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Country of Origin, History of Finnish Spitzs
The Finnish Spitz was brought from the Volga River Area of Central Russia to what is now Finland by hunting tribes about 2000 years ago. The Finnish Spitz has been the national dog of Finland since 1979.
The feet are round and cat-like. The plumed tail curls up over the back and down the side. The dog's body is squarish, with a proud carriage.
Breed Selector Tool - is the Finnish Spitz the right breed for you?
Is the Finnish Spitz the right breed for you and your family?
Find out by using our Free Dog Breed Selector Tool
Check Your Finnish Spitz's Learning Style
Are you aware dogs also have a learning style that can greatly affect their ability to housetrain as well as be trained correctly. Evaluate your Finnish Spitz's learning style and personality using our free Learning Style tool so that you are better able to provide him with the proper training methods.
Is your Finnish Spitz dominating over you?
Does your Finnish Spitz bark unnecessarily? Does your Finnish Spitz come to you when you call? Download a FREE Report on Dog Dominance for you and your Finnish Spitz and learn how to control your dog.
Do you make these mistakes with your Finnish Spitz?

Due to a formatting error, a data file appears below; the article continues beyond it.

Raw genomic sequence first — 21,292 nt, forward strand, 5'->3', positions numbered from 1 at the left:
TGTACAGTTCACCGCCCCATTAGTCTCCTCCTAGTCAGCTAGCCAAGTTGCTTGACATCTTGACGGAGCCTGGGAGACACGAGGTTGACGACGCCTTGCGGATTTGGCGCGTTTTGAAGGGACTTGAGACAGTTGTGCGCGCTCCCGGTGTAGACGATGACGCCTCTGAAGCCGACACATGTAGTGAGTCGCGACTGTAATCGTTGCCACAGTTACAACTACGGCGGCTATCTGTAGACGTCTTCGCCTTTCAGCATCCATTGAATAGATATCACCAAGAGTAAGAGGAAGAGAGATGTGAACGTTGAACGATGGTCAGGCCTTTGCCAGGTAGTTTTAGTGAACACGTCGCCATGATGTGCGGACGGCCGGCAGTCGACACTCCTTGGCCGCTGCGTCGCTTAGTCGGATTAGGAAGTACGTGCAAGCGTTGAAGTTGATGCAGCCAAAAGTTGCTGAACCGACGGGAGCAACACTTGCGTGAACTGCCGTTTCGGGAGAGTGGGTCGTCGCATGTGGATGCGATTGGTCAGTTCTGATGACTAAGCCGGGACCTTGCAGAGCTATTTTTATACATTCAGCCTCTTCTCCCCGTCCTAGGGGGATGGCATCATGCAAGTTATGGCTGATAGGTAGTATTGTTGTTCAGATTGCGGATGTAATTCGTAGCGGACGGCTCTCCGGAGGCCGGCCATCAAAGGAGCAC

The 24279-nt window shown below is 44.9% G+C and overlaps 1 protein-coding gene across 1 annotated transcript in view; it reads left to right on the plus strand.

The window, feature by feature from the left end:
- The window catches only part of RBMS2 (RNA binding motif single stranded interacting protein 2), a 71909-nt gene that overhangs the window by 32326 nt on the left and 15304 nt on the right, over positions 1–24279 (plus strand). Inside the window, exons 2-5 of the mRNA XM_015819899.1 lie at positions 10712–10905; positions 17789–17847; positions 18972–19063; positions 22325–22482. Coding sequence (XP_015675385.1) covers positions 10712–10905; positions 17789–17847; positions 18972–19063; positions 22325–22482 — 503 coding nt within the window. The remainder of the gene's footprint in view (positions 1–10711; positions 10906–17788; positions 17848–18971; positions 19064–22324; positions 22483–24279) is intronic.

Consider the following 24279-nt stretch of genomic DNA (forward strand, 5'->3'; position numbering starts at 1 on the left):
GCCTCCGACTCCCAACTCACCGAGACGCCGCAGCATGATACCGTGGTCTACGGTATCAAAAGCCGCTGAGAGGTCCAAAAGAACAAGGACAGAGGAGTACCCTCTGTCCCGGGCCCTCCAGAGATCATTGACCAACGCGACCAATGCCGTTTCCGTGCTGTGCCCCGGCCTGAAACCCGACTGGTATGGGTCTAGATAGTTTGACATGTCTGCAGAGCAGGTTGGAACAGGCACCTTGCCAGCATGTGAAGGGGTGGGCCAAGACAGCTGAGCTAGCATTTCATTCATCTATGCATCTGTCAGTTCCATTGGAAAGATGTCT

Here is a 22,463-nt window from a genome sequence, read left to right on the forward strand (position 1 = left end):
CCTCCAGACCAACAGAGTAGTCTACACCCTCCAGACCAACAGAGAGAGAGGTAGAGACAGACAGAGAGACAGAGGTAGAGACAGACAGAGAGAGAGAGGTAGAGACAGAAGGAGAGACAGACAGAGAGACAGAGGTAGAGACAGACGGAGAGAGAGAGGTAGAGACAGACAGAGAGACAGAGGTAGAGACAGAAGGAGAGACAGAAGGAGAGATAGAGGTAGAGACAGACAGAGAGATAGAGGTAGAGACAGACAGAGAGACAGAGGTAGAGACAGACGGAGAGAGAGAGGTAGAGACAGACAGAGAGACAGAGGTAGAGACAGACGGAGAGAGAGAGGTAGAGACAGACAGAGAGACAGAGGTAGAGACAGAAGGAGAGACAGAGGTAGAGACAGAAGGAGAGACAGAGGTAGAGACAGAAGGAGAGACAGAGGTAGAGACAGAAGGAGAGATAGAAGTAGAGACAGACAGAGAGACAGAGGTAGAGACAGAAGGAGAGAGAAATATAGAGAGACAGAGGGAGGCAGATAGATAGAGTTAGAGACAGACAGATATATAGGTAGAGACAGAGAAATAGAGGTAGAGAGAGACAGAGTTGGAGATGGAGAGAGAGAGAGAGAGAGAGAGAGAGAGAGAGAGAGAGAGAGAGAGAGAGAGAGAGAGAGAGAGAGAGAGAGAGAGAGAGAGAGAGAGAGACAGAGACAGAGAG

Are you inadvertently snow-balling bad behavior in your Finnish Spitz? Evaluate your Dog Training Style from our Free Tool and learn how best to deal with your dog.
Finnish Spitz Calorie Calculator
Do you know how many calories your Finnish Spitz needs every day and how many cups of food you should be giving it every day? Click here to use our Finnish Spitz Calorie Calculator.
With his pointed muzzle, perked ears and glorious golden-red to honey-colored double coat, the Finnish Spitz looks quite a bit like a fox. The nose and lips are black and the eyes are dark and almond-shaped. The topline is level from the withers to the croup and the deep chest reaches to the elbows.
The coat consists of thick, erect, medium-length hair with a thick under-layer of straight hair. The color may be red-brown, or a yellowish-red. Small white markings are permissible. Puppies are born much darker and acquire their reddish coat later.
Height: 15-20 inches (38-51 cm.)
Weight: 31-35 pounds (14-16 kg.)
Temperament of the Dog
The Finnish Spitz is brave, friendly, playful, intelligent, strong-willed, affection-seeking, protective, lively, curious, a bit dominant and alert. The Finnish Spitz is renowned as a hunting dog, and also makes a great companion for family members of all ages, especially children and older adults. Reserved and even somewhat aloof with strangers, but generally good with other pets. The Finnish Spitz does not like to be petted and fondled, even as a baby. The breed is very noisy and is aptly called "barking bird dog" of Finland.
The Finnish Spitz will do okay in an apartment, even without a yard provided it gets enough exercise. It is relatively inactive indoors and prefers cool climates.
The Finnish Spitz needs plenty of exercise, and need to be taken on daily, long walks or a jog.